I’ve always admired the way some polymer artists are able to cover animals. You can see some of them, and other project tutorials of mine on this pinboard.
I honestly don’t know how some artists do such an amazing job covering their work. it’s like a puzzle to figure out how to arrange the can slices. This is what I’ve figured out for this swan. The canes are from the January 2017 issue of Cane Builder.
I started with this idea.
I wanted a nice, strong, heavy base, so I found a teardrop shaped rock. (the Tucson desert has rocks everywhere!)
I put wire in to hold up the neck. You can’t see it here, but the white clay was never perfectly smooth around the neck. It didn’t matter though, because I was planning to cover it anyway.
I baked the swan with wings not pictured here BEFORE I added the canework. This yellow card stock is the pattern. I made the whole wing before I placed it on the pre-baked white wing on the swan. Any arrangement of canes would work.
Finish the head and neck by placing canes wherever they fit!
I published this tutorial in dark red and white, but I thought I show what it looks like with other colors.
These are premo colors. The dark greenish blue is 10 parts ultramarine : 1 part wasabi the light mint color is 10 parts turquoise : 1 part wasabi the brown is 10 parts raw sienna : 1 part orange.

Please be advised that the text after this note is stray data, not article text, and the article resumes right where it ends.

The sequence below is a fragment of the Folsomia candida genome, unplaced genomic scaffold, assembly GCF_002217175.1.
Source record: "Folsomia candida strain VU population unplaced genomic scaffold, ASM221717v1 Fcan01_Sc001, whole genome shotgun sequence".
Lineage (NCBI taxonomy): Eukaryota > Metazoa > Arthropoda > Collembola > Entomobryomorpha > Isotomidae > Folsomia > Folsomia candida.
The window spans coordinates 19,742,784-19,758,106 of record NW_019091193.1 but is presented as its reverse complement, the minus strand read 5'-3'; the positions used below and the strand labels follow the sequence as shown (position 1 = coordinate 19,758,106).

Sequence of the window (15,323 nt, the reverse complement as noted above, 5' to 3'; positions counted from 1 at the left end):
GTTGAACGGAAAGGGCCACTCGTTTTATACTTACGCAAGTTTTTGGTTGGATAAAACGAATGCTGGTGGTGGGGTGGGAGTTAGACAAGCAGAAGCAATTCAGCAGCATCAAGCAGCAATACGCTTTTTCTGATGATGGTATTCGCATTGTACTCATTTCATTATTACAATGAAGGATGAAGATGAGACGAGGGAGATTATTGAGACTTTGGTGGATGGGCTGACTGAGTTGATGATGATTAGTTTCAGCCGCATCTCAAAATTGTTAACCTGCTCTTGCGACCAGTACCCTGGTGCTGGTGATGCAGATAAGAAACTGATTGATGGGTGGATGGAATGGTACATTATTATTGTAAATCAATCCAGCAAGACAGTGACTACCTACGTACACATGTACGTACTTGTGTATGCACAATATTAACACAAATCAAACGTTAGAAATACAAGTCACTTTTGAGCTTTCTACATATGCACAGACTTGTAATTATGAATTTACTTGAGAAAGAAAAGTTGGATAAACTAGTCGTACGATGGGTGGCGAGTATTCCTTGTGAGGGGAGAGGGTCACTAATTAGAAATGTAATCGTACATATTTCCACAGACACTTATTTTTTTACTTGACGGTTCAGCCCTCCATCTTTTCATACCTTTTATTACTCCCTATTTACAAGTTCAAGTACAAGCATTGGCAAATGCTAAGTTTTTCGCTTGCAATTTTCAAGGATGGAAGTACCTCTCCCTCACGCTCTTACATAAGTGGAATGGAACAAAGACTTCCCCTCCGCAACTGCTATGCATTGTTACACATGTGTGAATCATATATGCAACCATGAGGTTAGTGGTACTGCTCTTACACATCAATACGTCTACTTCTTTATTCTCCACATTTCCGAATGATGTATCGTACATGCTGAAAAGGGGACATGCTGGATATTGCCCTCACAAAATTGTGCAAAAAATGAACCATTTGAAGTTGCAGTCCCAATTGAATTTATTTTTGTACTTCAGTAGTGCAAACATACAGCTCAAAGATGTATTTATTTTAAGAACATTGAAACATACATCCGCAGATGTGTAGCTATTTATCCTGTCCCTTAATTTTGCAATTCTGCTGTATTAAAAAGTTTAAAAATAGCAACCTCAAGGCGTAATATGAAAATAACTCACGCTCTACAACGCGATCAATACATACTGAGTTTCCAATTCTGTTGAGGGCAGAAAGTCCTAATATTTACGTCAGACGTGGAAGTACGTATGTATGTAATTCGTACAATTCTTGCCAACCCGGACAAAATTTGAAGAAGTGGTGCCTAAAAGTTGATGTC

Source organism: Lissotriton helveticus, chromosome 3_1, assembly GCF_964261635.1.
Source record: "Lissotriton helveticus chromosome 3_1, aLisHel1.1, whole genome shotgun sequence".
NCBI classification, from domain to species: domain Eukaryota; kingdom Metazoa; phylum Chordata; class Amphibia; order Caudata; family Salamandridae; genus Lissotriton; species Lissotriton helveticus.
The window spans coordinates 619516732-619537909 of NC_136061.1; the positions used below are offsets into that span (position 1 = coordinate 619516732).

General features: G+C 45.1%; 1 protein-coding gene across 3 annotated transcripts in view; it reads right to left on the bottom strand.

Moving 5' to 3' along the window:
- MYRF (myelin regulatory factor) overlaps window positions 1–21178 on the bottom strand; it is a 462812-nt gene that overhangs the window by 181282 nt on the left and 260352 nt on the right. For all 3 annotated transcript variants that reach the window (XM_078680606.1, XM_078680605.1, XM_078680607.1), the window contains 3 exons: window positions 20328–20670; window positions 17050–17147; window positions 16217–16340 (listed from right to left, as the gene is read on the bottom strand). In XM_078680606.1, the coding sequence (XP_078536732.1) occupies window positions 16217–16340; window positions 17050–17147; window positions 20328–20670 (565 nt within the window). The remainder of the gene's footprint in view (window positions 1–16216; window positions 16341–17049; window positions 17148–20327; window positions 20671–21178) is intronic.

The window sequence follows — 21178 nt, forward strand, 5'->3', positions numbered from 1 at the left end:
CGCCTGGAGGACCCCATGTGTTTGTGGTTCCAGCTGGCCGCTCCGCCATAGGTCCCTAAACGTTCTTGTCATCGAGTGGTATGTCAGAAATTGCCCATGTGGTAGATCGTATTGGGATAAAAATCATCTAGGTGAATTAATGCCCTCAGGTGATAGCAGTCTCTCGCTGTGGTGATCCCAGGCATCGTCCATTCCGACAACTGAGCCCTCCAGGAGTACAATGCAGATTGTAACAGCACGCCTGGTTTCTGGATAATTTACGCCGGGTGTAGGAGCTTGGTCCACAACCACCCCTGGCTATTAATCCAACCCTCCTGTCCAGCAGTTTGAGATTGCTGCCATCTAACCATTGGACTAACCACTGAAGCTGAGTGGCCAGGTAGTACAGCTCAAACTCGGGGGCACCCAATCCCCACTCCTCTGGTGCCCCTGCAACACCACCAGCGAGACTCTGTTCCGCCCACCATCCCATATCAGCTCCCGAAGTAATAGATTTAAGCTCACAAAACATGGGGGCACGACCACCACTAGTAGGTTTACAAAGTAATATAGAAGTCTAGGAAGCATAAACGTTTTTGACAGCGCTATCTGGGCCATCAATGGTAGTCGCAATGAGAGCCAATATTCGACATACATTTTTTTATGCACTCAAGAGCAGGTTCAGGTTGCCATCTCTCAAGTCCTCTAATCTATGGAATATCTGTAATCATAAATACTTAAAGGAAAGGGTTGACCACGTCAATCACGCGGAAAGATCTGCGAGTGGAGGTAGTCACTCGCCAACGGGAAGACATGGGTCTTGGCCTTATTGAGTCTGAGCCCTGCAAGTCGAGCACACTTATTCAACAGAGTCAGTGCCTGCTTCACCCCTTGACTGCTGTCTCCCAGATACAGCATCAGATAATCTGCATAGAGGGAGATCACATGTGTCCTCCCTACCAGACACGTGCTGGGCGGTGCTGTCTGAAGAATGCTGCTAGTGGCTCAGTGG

I added cane slices to this dragonfly.
Canework makes absolutely beautiful fabric! Have you ever seen this miniature clay fabric store? It was the inspiration for so much that I do with canes. I made this beginner tutorial to show how to make beginner canes and use them as fabric.
Jennifer from Day by Day Crochet made these! The things she makes with canes are amazing!
These jewel canes lend themselves to lots of fun projects! Here are some more examples of miniatures that can be decorated with polymer clay canes.
You are also invited to come see what’s happening at Cane Builder this month!
If you like this tutorial, come see what’s happening this month at Cane Builder.
Here are the steps to making a moonrise landscape cane. I like it because of the way the craters on the moon are made.
Start with a blend.
Cut off some of the light part of the blend. This is for the moon.
Marble the light part very slightly. Don’t mix or swirl it too much. Make it into one large ball and a few smaller balls.
Take what’s left of the blend, stretch it out, and make it into a stack.
Set the stack aside. Put creators in the moon like this.
Wrap the blend around the moon. Cut the curves off to make it square.
Reduce the square a little. Cut it in half. Add a while stripe to one side.
Use the left over dark clay to insert lines in the water for ripples in the reflection.
Here is my latest contribution to color blend experiments.
Sometimes you will need a blend with a lot of contrast. Sometimes you will want a very small change in color. For the most contrast in a color blend, use even amounts of each color. The line across with be at a 45 degree angle from the sides.
The dark in this blend was made with Premo colors. 1 part alizarin and 1 part ultramarine blue.
To make a dark blend with less contrast use less white. The angle of the line between the colors determines the contrast. If the line were straight across, there would be no contrast. It would just be a solid-color mix. Now the line is slightly more horizontal and therefor there will be less contrast.
To make a lighter blend with less contrast, use the same angle but use more white.